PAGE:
A Grand Day Out (full name A Grand Day Out with Wallace and Gromit) is an award-nominated 1989 animated film directed and animated by Nick Park at Aardman Animations in Bristol, featuring his characters Wallace and Gromit. This was the first adventure featuring the eccentric inventor Wallace and his quiet but smart dog Gromit. It was followed by 1993's The Wrong Trousers, 1995's A Close Shave, 2005's Curse of the Were-Rabbit and A Matter of Loaf and Death, scheduled for a late 2008 broadcast.
Nick Park started making the film in 1982 as his graduation project for the National Film and Television School. Aardman Animations took him on before he finished the piece, allowing him to work on it part time while still being funded by the school.
Wallace goes down to the basement and designs a rocket. Over the weeks, he and Gromit construct it. Then, finally, it is time for them to go. Wallace lights the fuse to start the engines; but then suddenly realizes that they haven't got any crackers. He rushes to the kitchen while the countdown is ticking and grabs all the crackers he can, and then makes it back to the rocket just in time. There is some trouble with the takeoff until Gromit realizes he's left the hand brake on. Then the rocket takes off into space. During the flight, Wallace snaps a few pictures and makes himself some toast, while Gromit builds a house of cards, which falls down upon landing.
The rocket lands upon the moon; which is covered with enormous yellow spikes made out of cheese. Wallace and Gromit set off to find a spot to eat. Along the way, Wallace kicks their beachball up into the air; but due to the low gravity, it goes up and never comes down again. Wallace and Gromit then find a nice spot and make themselves a picnic. Wallace cuts one of the cheese spikes, puts some of the lunar cheese on a cracker and tastes it; but it is like no cheese he has ever tasted. He and Gromit decide to go and try another spot.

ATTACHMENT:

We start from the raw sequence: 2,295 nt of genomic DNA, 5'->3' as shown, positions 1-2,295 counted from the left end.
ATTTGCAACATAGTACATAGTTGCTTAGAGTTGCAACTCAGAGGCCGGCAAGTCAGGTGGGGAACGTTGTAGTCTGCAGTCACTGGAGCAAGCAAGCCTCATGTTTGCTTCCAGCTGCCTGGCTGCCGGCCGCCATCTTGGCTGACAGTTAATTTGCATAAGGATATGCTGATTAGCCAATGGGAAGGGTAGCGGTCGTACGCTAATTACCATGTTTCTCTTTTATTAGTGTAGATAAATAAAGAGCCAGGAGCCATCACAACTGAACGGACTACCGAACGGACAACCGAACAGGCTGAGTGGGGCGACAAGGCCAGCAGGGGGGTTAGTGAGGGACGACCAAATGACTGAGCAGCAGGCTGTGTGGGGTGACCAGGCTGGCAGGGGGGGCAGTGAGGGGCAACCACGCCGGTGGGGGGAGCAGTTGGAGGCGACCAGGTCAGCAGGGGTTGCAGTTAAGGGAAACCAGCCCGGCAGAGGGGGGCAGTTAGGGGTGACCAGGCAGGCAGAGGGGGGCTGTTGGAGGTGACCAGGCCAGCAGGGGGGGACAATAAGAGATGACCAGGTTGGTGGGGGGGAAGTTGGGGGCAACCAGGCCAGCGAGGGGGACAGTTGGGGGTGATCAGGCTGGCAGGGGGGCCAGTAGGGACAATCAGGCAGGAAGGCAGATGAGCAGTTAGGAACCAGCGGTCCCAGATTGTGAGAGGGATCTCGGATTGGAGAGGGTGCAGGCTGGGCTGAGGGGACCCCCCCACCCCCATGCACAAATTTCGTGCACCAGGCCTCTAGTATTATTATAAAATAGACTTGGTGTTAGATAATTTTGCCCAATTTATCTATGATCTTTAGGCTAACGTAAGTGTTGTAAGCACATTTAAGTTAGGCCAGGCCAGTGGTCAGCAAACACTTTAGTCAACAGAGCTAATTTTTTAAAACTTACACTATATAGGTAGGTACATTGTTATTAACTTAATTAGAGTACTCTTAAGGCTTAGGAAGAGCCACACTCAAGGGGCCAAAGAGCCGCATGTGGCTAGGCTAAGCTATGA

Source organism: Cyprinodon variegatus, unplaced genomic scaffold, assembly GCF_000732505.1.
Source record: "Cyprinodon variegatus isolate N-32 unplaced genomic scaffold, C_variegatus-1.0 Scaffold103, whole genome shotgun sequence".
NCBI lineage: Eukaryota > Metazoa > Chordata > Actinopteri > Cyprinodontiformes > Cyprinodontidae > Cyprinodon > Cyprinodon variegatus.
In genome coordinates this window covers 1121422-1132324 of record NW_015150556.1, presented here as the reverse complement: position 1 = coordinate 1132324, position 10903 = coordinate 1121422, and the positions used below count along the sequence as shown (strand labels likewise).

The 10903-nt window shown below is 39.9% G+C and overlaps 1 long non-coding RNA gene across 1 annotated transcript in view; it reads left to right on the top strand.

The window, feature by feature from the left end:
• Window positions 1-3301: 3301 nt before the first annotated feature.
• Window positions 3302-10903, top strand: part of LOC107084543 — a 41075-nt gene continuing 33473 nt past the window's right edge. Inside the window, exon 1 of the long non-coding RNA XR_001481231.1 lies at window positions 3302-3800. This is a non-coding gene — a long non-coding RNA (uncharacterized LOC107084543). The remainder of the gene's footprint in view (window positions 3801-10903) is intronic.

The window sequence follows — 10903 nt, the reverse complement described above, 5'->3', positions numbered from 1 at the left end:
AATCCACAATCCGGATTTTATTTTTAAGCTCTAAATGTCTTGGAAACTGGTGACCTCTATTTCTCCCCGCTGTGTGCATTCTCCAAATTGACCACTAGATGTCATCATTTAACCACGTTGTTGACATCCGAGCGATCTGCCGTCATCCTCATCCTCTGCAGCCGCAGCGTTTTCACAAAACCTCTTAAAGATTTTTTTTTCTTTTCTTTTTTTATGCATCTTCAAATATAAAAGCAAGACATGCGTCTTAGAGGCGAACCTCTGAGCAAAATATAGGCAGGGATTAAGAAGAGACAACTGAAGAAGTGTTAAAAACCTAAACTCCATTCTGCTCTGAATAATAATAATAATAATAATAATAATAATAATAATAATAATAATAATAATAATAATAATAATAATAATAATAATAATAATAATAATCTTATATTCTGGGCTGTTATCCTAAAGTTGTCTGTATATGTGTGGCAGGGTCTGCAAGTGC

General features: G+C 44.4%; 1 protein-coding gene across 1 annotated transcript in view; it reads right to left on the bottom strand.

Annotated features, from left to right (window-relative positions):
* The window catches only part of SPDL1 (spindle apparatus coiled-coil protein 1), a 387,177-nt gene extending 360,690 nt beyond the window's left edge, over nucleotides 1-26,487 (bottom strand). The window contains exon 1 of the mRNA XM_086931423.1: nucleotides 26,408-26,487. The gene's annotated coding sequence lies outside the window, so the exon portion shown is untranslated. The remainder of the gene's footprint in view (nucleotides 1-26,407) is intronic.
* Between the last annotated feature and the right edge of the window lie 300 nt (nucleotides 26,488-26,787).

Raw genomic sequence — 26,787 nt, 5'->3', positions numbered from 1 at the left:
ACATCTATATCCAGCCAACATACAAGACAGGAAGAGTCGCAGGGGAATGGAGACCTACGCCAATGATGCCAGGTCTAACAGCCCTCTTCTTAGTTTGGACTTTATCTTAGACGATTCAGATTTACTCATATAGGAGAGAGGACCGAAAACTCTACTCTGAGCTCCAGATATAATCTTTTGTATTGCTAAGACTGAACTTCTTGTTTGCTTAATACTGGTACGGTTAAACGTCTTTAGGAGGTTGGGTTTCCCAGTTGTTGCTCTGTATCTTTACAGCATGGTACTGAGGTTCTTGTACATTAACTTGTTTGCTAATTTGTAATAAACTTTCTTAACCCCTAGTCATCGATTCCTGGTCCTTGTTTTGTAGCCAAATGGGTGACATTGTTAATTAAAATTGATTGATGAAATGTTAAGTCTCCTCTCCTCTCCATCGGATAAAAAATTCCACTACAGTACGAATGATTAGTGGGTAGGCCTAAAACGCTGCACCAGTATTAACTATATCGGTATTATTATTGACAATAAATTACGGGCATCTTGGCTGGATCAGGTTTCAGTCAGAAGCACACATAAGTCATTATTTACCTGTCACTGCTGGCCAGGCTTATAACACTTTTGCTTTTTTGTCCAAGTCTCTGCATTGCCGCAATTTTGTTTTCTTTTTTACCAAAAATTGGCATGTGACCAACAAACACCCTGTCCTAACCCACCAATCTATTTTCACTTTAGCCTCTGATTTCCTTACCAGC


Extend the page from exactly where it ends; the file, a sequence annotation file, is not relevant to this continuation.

Along the way, Wallace and Gromit encounter a strange machine standing vacant in the middle of nowhere. It resembles an oven on casters with a drawer, optic eye, and a coin slot. Wallace puts a coin in the slot but nothing happens, and he and Gromit go off angrily. Just after they have left, however, the machine springs to life with robot arms popping out of the sides. The moon-machine straightens its antenna, gets its bearings, and then takes out of its drawer a telescope and looks around. It notices Wallace and Gromit's abandoned picnic, and goes over to it. The moon machine appears angry about the stuff lying about; it picks it up and puts it in its drawer, and then mends the cheese-spike which Wallace cut with some glue. Then it finds, in Wallace's bag, a magazine advertising skiing holidays. The moon-machine is transfixed by the thought of skiing up and down a snowy slope and vies to try it.